A tawny-colored thrush with a mellifluous song that cascades through the deep woods on its breeding grounds in the United States and Canada, the Veery bears a scientific name that reflects the beauty of its song and coloration: Catharus, from the Greek katharos, means “pure,” referring possibly to the texture of the song, and fuscescens, from the Latin fuscus, means “dusky” (Choate 1985). It was first described in Wilson and Bonaparte 1831 by ornithologist Alexander Wilson, who gave the species two names—Wilson's Thrush and Tawny Thrush (Wilson and Bonaparte 1831).
This Nearctic–Neotropical migrant regularly crosses the Gulf of Mexico and Caribbean Sea during spring and fall migration. Once in South America, the Veery initially settles in the southern Amazon basin, but it also undertakes an intratropical migration to a second overwintering site in mid-season. In North America it breeds in early-successional, damp, deciduous forests, often near streamside thickets or swamps. Where its breeding range overlaps those of the Wood Thrush (Hylocichla mustelina) and Hermit Thrush (Catharus guttatus), the Veery generally chooses wetter, younger woodlands than these other thrush species. It is primarily a ground forager, feeding mostly on insects when breeding and adding fruit in late summer and fall. The Veery's distinctive, ethereal song prevails at dusk, and this species can distinguish between the vocalizations of neighbors and strangers, reacting aggressively when the latter intrude on a territory.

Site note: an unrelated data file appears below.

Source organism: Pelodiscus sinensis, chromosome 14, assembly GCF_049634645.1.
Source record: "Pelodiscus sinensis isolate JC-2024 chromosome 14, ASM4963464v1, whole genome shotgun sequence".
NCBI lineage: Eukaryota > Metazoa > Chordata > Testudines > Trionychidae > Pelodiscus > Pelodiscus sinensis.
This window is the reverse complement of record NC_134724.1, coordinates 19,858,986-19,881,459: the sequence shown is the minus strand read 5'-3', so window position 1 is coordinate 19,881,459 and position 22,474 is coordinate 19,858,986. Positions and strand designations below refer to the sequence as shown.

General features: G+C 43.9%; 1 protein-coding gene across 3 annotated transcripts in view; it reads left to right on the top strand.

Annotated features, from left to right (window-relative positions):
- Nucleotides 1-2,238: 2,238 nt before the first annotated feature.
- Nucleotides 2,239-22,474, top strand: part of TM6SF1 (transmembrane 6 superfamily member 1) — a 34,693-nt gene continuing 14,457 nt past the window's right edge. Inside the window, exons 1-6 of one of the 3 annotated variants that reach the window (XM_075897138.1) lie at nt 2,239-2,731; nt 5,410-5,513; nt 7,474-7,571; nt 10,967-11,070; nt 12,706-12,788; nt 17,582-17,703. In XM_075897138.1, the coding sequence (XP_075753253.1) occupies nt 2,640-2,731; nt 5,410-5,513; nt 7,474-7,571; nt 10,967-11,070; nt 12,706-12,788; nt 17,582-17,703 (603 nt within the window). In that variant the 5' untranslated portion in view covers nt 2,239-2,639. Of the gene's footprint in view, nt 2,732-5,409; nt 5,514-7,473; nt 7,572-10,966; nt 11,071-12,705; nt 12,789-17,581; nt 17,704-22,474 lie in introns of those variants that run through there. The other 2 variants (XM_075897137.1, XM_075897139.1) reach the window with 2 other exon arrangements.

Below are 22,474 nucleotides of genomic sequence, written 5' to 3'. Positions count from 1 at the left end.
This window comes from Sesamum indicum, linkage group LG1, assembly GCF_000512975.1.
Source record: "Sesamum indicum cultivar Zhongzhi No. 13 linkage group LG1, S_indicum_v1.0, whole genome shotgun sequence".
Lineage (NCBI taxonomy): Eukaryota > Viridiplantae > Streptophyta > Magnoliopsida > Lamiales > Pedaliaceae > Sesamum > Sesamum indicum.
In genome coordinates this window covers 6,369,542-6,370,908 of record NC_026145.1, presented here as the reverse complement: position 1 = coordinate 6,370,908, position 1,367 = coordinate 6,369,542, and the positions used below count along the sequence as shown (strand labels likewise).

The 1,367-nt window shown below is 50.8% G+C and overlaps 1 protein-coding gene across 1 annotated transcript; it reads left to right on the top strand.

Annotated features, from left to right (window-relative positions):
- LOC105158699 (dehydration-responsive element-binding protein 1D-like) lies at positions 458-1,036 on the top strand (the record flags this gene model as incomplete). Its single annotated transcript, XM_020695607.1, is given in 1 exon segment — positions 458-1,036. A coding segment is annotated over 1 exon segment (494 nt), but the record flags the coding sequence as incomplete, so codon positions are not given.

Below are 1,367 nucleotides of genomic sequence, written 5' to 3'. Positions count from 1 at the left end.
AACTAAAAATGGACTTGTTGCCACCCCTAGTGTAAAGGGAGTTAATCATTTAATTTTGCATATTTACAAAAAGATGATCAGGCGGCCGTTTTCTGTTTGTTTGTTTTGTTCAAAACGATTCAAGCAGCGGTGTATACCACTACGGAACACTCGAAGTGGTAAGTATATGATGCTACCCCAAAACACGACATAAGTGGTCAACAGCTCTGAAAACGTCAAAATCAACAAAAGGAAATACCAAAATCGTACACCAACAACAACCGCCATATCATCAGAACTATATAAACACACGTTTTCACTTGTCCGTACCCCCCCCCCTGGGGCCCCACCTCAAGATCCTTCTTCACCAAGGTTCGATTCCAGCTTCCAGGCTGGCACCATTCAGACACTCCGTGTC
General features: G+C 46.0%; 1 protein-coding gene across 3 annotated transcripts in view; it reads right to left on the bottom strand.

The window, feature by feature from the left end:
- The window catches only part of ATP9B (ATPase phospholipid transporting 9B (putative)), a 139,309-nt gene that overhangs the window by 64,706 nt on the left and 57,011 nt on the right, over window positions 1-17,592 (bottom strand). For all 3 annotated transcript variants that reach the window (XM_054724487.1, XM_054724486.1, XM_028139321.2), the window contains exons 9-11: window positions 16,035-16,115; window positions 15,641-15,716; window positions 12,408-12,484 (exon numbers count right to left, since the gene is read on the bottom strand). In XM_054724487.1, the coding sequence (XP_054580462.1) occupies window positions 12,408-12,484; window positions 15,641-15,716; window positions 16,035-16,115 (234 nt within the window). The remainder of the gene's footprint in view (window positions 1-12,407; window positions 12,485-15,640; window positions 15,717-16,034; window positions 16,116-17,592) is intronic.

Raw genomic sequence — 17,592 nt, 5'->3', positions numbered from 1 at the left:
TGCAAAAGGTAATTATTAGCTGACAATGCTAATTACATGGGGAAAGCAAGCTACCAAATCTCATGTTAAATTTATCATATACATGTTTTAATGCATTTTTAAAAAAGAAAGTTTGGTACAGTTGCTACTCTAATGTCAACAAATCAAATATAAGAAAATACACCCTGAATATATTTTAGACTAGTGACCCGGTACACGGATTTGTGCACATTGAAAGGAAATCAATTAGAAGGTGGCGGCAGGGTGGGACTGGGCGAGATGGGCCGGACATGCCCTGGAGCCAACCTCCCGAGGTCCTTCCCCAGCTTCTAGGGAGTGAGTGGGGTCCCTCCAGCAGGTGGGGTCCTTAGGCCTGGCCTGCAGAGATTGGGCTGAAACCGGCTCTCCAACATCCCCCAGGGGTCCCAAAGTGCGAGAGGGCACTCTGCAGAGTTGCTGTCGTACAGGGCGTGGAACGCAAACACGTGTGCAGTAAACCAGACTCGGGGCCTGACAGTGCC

Key foundational studies of the Veery have focused on vocalizations (Stein 1956, Dilger 1956b, Samuel 1972b), migratory behavior (Cochran et al. 1967, Cochran 1972, Suthers 1987, Diehl and Larkin 1998), and how the Veery and other spot-breasted thrush species partition habitat on their breeding grounds (Dilger 1956a, Bertin 1977a, Noon 1981). A flurry of recent Veery studies have focused on nest site selection (Heckscher 2004), overwintering distribution and movement behavior (Remsen 2001, Heckscher et al. 2011, Heckscher et al. 2015), stopover ecology in South America (González-Prieto et al. 2011, Bayly et al. 2012, Gómez et al. 2014), vocalizations (Heckscher 2007, Belinsky et al. 2012, Schmidt and Belinsky 2013, Belinsky et al. 2015, Brennan and Jones 2016), breeding biology (Halley and Heckscher 2012, Halley and Heckscher 2013, Halley et al. 2016), use and effect of alien plant species (Heckscher 2004, Heckscher et al. 2014, Meyer et al. 2015), effects of predators on nests (Schmidt et al. 2006, Schmidt and Ostfeld 2008b), and systematics and divergence in terms of migration and morphology in this and other Catharus thrushes (Outlaw et al. 2003, Winker and Pruett 2006, Topp et al. 2013). This species remains poorly studied on its overwintering grounds in South America, where it spends up to 8 months of the annual cycle.